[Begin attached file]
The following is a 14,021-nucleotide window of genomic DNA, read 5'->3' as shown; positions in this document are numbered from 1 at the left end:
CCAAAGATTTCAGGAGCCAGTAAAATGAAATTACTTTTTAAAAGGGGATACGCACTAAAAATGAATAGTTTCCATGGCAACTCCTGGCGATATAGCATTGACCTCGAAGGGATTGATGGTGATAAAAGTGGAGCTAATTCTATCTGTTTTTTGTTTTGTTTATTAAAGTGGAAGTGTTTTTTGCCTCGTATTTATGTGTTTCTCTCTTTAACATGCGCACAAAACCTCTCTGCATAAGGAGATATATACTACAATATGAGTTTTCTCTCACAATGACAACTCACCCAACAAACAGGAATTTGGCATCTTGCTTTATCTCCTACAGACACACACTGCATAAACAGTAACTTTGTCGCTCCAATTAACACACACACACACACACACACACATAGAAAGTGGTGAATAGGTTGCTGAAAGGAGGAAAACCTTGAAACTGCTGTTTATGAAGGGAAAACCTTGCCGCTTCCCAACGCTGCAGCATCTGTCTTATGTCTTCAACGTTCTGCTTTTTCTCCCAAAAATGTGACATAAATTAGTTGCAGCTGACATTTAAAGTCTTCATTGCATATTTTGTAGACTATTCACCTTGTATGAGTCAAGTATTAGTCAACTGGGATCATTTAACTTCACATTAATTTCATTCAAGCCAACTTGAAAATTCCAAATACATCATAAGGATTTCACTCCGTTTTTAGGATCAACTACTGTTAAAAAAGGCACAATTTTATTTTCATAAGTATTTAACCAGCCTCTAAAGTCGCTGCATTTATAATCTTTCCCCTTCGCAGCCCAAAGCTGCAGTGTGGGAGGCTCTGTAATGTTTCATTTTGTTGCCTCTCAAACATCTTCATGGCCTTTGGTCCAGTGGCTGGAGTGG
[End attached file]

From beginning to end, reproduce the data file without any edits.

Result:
The following is a 14,021-nucleotide window of genomic DNA, read 5'->3' as shown; positions in this document are numbered from 1 at the left end:
CCAAAGATTTCAGGAGCCAGTAAAATGAAATTACTTTTTAAAAGGGGATACGCACTAAAAATGAATAGTTTCCATGGCAACTCCTGGCGATATAGCATTGACCTCGAAGGGATTGATGGTGATAAAAGTGGAGCTAATTCTATCTGTTTTTTGTTTTGTTTATTAAAGTGGAAGTGTTTTTTGCCTCGTATTTATGTGTTTCTCTCTTTAACATGCGCACAAAACCTCTCTGCATAAGGAGATATATACTACAATATGAGTTTTCTCTCACAATGACAACTCACCCAACAAACAGGAATTTGGCATCTTGCTTTATCTCCTACAGACACACACTGCATAAACAGTAACTTTGTCGCTCCAATTAACACACACACACACACACACACACATAGAAAGTGGTGAATAGGTTGCTGAAAGGAGGAAAACCTTGAAACTGCTGTTTATGAAGGGAAAACCTTGCCGCTTCCCAACGCTGCAGCATCTGTCTTATGTCTTCAACGTTCTGCTTTTTCTCCCAAAAATGTGACATAAATTAGTTGCAGCTGACATTTAAAGTCTTCATTGCATATTTTGTAGACTATTCACCTTGTATGAGTCAAGTATTAGTCAACTGGGATCATTTAACTTCACATTAATTTCATTCAAGCCAACTTGAAAATTCCAAATACATCATAAGGATTTCACTCCGTTTTTAGGATCAACTACTGTTAAAAAAGGCACAATTTTATTTTCATAAGTATTTAACCAGCCTCTAAAGTCGCTGCATTTATAATCTTTCCCCTTCGCAGCCCAAAGCTGCAGTGTGGGAGGCTCTGTAATGTTTCATTTTGTTGCCTCTCAAACATCTTCATGGCCTTTGGTCCAGTGGCTGGAGTGG